There are two big things that made this both financially successful and artistically excellent. First, I will admit that it forsakes some depth and nuance in exchange for a narrative that still gets across what it needs to and would get a lot more people to the box office than for something like, Shoah; I would say this is an acceptable trade-off. Second, the entire presentation is outstanding and feels very unified, everything feeding into a more documentary feel. The sparse use of John Williams’ score works effectively, as any dramatic music cues would lessen the striiped-down documentary-style they’re attempting. The editing is excellent, making frequent use of long takes with many fewer cuts (along with a lot of match-cuts) which makes sense in this context-the faster the editing, the more aware you are that you’re watching something cinematic vs. real life. Finally, it’s in black and white which both evokes news footage of the period and accentuates facial expressions.

The storytelling holds up its end of the bargain as well. It does a great job of showing the escalation of the holocaust well, how a society will tolerate encroachments on freedoms bits and pieces at a time where they wouldn’t all at once, yet those small erosions add up until there’s nothing left. It also gets across the randomness of the cruelty, the lack of logic or sense involved. The arc of a playboy businessman who profits from the Nazi war machine but doesn’t want to get involved politically to a hero who saves the lives of over a thousand people (and by extension, their descendents) works, even if it’s not the “ideal” story to tell about the holocaust. By this, I mean that in a way, it’s like a white savior movie: it’s about a German gentile who rescues a minority population who mostly end up as background characters. I would say it’s less bothersome to me than other similar films because it’s made by a member of the minority population who wanted to film this specific story, instead of a studio who would only make a movie like this if the main character wasn’t a minority.

Finally, the performances are generally good, with Neeson being consistently solid and Fiennes being the standout as basically the physical embodiment of evil, a complete psychopath who has brief flashes of something resembling humanity only to be extinguished a moment later. While this is not a perfect film about the holocaust, I don’t think any fictional film could be and what it does bring to the table is incredible. A film worthy of the praise it received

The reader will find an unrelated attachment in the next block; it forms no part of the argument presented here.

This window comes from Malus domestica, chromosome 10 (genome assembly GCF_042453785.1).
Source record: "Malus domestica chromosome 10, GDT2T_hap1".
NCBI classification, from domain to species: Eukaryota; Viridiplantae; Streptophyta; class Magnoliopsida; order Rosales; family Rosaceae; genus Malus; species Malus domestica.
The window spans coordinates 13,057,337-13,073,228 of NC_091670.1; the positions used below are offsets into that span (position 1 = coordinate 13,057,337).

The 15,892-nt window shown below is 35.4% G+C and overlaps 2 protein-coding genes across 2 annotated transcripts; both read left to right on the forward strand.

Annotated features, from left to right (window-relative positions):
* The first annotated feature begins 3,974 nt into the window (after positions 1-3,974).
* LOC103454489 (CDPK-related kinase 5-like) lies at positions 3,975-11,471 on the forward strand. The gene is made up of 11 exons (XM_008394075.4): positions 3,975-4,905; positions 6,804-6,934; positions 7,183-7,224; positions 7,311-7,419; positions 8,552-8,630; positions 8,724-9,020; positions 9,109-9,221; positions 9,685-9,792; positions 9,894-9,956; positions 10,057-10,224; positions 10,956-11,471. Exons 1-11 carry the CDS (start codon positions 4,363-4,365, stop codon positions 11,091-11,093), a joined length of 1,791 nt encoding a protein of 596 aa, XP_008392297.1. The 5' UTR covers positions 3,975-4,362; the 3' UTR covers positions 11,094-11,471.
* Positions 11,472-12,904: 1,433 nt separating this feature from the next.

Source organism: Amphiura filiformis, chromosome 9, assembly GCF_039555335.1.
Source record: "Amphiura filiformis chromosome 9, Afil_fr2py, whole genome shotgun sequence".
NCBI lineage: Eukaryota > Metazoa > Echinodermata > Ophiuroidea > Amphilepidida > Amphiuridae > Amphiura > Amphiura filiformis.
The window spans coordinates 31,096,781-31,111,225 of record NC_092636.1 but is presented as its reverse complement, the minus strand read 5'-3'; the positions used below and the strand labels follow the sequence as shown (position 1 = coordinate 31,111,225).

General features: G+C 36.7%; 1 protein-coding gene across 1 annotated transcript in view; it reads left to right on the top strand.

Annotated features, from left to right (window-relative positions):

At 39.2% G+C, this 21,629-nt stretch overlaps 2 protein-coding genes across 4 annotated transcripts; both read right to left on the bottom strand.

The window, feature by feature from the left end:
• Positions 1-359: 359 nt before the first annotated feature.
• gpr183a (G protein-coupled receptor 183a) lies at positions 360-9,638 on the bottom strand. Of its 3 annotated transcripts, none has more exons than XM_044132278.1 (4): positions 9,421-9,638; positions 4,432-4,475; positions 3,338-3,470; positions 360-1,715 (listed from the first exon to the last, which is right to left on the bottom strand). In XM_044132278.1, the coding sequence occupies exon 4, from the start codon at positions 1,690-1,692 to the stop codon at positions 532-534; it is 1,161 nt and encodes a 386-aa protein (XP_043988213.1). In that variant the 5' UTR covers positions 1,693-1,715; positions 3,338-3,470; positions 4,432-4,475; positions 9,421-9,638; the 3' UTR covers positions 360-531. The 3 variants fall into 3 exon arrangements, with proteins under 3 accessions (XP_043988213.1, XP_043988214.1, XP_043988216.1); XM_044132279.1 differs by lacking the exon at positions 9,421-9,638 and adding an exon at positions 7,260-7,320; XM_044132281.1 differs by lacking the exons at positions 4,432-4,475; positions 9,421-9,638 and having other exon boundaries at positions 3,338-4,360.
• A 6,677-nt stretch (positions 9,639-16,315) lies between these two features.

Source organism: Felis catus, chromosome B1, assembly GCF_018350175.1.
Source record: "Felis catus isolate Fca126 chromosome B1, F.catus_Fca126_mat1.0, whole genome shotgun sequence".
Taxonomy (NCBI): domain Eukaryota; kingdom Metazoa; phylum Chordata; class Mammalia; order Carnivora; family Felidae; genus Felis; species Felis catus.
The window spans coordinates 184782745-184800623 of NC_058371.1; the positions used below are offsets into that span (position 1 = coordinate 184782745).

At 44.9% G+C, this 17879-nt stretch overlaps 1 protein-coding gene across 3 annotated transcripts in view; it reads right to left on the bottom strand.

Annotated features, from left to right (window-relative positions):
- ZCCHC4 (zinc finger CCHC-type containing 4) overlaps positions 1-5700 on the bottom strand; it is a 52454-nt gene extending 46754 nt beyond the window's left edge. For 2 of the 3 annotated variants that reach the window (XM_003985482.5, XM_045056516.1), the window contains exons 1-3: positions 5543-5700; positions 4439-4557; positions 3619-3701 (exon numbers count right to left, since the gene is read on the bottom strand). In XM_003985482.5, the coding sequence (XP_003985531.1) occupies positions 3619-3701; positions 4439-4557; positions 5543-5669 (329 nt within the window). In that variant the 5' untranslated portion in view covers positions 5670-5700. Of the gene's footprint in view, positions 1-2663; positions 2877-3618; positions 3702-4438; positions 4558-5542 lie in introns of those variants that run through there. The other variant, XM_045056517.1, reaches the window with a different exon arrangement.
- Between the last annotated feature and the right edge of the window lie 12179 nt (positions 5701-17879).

Rating: A

1993 in Review

One Notable Film from 1993


When I was growing up, I was into comics and watched all the animated series that came out around that time based on them like Spider-Man, X-Men, Iron Man and the Fantastic Four; however, the one that really stuck out to me then and the one that is still great to watch now is Batman: The Animated Series. Released to coincide with 1992’s Batman Returns, it could have been a cheap piece of garbage that kids would have watched because it had Batman in it. Instead, they hired great writers, animators and composers, and put together one of the best voice acting casts ever and came up with something that could appeal to both kids and adults equally. They also were able to find the perfect balance between campy Batman and dark, gritty Batman, a balance that seems to elude most every other adaptation that goes too far in one direction or the other. In 1993, they came out with a movie that was originally meant to be direct-to-video, but was so good that they decided to release it in theaters: today, I’m going to talk about Batman: Mask of the Phantasm.